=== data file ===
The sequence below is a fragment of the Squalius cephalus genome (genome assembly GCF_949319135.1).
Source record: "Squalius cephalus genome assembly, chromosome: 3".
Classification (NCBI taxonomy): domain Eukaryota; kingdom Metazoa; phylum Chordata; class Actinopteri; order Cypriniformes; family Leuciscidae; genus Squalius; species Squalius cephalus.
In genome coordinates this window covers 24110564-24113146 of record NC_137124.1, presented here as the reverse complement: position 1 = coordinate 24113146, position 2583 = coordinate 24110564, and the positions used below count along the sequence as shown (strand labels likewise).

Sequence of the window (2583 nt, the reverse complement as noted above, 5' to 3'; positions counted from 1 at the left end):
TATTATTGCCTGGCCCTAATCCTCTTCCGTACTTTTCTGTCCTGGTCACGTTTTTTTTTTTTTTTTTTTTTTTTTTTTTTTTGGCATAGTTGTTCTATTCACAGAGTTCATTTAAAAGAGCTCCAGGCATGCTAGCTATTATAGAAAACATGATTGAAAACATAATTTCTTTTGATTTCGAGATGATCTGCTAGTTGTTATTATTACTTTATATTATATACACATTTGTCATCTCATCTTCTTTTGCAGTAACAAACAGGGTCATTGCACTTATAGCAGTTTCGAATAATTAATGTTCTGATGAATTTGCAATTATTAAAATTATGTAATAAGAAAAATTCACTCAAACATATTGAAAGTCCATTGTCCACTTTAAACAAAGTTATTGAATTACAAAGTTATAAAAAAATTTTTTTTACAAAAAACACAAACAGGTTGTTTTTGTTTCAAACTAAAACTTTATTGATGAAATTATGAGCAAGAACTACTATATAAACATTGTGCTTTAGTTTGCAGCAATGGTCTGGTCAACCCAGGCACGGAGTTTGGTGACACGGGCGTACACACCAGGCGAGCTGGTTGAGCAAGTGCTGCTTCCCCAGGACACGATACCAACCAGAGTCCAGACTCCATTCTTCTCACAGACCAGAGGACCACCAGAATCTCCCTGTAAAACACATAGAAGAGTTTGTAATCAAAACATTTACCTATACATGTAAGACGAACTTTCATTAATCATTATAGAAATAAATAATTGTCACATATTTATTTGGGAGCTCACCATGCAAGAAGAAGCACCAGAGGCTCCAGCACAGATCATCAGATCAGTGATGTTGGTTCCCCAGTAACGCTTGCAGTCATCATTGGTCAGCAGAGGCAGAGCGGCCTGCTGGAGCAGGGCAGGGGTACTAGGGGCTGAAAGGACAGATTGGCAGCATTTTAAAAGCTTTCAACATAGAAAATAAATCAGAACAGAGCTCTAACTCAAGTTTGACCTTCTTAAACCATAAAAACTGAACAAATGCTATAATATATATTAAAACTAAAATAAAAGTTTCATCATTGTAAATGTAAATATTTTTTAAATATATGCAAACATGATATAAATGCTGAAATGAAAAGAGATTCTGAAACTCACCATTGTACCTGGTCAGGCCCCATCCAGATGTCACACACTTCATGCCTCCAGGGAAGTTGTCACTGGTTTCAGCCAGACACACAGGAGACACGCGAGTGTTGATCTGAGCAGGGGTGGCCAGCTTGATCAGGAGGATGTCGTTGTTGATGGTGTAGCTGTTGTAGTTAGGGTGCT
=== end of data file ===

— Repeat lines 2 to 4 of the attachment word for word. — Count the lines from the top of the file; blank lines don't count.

Source record: "Squalius cephalus genome assembly, chromosome: 3".
Classification (NCBI taxonomy): domain Eukaryota; kingdom Metazoa; phylum Chordata; class Actinopteri; order Cypriniformes; family Leuciscidae; genus Squalius; species Squalius cephalus.
In genome coordinates this window covers 24110564-24113146 of record NC_137124.1, presented here as the reverse complement: position 1 = coordinate 24113146, position 2583 = coordinate 24110564, and the positions used below count along the sequence as shown (strand labels likewise).